One of the biggest lessons we've learned in dealing with a newborn/baby is the vital importance of sleep. When Anna was a newborn, she would get SO fussy every evening...it got to the point where we dreaded 5:00 because it would be like a switch flipped, and Anna would just start screaming.
After many talks with other moms, and much internet research, and much assurances from the pediatrician that Anna did not have reflux, I came to the not-so-brilliant conclusion that Anna was just massively overtired. After reading several different baby books and internet articles, and just quite simply paying much better attention to my poor tired baby, I began to get much better at reading Anna's tiredness cues. I began to get much more vigilant about nap times, and slowly but surely it got to the point where I could predict how happy she'd be in the evening based on how well she had napped that day. I learned very quickly that while it's ideal to put the baby down and let her put herself to sleep, if she's not napping well, it's in EVERYONE'S best interest to do whatever it takes to get the baby to sleep, even if it means sitting in the glider for an hour while she sleeps on you. Even now, if we're out of town, I won't even hesitate to break off from everybody and go lie down with her for an hour or two so that she'll sleep.
I am now a very firm believer in the baby theory that "sleep begets sleep". It's a very common thought (and really not an irrational one, for any human except a newborn, haha) that if you keep the baby up, they'll sleep more at their next nap or at night time. But the problem with infants is that they get to the point where they are overtired, and they can't fall asleep because they are too tired and overstimulated. Once we really started focusing on it, we found first-hand that the better and longer Anna napped during the day, the better she felt and acted, and the better she slept at night (woot!).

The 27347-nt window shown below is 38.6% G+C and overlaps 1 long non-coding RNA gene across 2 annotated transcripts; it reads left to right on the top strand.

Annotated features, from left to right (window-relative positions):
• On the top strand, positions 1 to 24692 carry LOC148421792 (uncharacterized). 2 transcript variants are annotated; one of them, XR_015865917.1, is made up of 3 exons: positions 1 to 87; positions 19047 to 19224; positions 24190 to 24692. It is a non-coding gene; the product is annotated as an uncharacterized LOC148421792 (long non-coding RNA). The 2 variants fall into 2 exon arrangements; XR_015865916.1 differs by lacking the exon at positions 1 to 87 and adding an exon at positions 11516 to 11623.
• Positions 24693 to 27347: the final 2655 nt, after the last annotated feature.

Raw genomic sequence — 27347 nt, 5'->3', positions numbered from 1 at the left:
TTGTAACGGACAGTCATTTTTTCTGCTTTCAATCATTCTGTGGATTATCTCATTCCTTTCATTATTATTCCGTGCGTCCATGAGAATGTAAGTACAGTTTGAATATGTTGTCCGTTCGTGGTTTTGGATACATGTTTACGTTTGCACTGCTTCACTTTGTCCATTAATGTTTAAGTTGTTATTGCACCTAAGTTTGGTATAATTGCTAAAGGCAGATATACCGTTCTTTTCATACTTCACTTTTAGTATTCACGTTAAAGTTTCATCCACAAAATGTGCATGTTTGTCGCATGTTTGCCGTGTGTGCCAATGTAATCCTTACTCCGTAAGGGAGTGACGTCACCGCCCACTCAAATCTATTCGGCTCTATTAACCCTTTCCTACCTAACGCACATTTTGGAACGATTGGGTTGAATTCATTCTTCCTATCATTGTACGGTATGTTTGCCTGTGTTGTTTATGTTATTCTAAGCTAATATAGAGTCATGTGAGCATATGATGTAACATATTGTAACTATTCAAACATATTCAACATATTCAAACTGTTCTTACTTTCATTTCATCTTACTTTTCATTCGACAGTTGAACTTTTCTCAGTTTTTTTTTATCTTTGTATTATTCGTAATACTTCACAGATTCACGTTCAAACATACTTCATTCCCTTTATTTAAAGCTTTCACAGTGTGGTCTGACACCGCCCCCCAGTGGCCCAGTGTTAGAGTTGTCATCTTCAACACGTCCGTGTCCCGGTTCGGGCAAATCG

One of the best things that I ran across was this chart. It originally came from this blog if you want more information about it. This chart breaks down the amount of total awake time in between naps for babies, based on their age.
First Guideline for Awake time for babies
Newborn 50-60 mins
1 month 60 mins-hour and 15
2 months 1 hour and 15 - 20 mins
3 months 1 hour and 20 - 30 mins
4 months 1 hour and 45 - 2 hours
5 months 2 hours - 2.25 hours
Late 5 months/early 6 months 2.25-2.5 hours
6.5 - 7 months 2.75-3 hours. Some are getting more.
8 - 10 months 3 - 4 hours. Some are getting more.
11 - 12 months 3.5 -4.5 hours. Some are getting more if moved early to 1 nap
Second Guideline for Awake time for babies
0-4 weeks: 30-45 minutes
4-6 weeks: 40-60 minutes
6-8 weeks: 40-70 minutes
8-12 weeks: 50-80 minutes
3-4 months: 60-90 minutes
4-5 months: 1 hr to 1.5 hrs
5-6 months: 1.5 hours
6-9 months: 2 hours, give or take 15 minutes
When I first ran across this chart, Anna was 2 months old. And we were averaging THREE HOURS in between naps. No wonder she was massively exhausted by the end of the day!! I started really watching the clock, and really watching Anna for signs of being tired (rubbing her eyes, burying her head in my shoulder, yawning), and sure enough...she lined up almost exactly with this chart. After a few cycles, I started putting her down earlier and earlier until she was fully asleep by the end of the recommended time. And what a difference it made!!
Hopefully this might help some other new mommies reach this conclusion a lot faster than it took us, if anyone is running into the same problems we did!